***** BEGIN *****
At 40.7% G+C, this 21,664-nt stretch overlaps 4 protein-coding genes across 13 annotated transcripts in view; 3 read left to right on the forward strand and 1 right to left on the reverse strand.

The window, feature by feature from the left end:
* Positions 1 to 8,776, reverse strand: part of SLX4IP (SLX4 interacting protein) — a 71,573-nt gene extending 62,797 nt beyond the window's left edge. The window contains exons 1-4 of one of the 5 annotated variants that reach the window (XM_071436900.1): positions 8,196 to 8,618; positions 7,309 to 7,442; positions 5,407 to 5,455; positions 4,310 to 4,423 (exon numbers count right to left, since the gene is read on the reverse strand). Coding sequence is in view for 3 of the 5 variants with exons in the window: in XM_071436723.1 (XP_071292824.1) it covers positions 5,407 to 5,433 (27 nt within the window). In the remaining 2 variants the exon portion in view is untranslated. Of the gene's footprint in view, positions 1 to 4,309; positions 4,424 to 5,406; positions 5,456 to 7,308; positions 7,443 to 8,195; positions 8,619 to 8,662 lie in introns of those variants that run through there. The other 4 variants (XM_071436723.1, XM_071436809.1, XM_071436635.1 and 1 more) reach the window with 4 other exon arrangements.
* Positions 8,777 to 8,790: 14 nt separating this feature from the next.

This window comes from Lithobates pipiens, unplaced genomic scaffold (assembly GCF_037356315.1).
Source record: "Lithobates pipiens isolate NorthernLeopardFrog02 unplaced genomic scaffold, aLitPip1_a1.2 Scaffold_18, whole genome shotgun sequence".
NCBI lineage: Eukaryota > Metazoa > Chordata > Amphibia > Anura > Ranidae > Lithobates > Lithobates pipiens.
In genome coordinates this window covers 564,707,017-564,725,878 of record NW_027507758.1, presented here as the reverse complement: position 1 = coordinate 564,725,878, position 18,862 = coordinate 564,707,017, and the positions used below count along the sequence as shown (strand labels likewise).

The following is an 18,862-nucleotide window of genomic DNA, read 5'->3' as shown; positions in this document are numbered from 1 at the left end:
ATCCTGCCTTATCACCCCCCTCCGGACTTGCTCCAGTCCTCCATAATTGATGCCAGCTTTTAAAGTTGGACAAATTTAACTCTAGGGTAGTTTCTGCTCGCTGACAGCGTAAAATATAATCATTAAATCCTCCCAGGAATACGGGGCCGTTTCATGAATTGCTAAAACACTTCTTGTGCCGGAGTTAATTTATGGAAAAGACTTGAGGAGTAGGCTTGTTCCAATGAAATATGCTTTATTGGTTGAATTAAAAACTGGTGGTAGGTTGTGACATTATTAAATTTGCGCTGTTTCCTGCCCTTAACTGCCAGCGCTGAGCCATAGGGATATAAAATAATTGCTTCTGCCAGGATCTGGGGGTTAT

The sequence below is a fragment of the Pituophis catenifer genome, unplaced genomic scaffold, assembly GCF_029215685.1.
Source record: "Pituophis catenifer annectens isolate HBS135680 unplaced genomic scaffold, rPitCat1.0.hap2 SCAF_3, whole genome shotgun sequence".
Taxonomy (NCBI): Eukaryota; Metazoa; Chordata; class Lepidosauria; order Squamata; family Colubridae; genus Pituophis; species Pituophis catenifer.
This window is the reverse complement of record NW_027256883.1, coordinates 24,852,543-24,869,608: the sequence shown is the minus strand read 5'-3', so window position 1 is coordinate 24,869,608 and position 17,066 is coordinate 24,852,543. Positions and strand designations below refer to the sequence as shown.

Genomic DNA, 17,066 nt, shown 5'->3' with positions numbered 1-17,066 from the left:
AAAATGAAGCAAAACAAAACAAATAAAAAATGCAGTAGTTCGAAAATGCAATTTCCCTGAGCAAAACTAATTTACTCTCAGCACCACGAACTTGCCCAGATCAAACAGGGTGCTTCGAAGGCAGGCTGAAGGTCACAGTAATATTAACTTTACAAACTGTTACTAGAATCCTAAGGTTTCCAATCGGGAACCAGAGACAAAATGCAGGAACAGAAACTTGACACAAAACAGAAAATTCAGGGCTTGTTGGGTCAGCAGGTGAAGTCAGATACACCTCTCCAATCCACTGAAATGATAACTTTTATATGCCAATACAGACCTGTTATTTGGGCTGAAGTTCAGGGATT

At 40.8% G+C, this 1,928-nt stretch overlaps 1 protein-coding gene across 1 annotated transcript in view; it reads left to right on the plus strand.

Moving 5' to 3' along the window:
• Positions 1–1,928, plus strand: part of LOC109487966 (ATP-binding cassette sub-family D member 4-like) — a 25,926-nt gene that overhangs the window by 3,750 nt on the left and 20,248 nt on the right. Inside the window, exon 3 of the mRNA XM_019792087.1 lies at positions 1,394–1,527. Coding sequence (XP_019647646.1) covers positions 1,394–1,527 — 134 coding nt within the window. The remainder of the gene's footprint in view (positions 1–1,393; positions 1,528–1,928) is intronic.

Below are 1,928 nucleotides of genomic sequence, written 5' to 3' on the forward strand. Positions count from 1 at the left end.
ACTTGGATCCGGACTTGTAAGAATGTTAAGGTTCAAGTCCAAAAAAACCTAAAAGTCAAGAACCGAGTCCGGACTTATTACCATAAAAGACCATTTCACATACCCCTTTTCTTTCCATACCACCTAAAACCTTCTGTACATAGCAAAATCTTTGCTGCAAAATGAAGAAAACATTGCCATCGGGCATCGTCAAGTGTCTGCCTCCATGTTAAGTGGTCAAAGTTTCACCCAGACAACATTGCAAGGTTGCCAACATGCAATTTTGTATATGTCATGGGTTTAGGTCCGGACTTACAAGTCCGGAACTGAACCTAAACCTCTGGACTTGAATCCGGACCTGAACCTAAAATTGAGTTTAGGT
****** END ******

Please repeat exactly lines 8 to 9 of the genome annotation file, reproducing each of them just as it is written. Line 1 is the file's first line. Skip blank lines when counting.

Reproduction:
In genome coordinates this window covers 564,707,017-564,725,878 of record NW_027507758.1, presented here as the reverse complement: position 1 = coordinate 564,725,878, position 18,862 = coordinate 564,707,017, and the positions used below count along the sequence as shown (strand labels likewise).

The following is an 18,862-nucleotide window of genomic DNA, read 5'->3' as shown; positions in this document are numbered from 1 at the left end: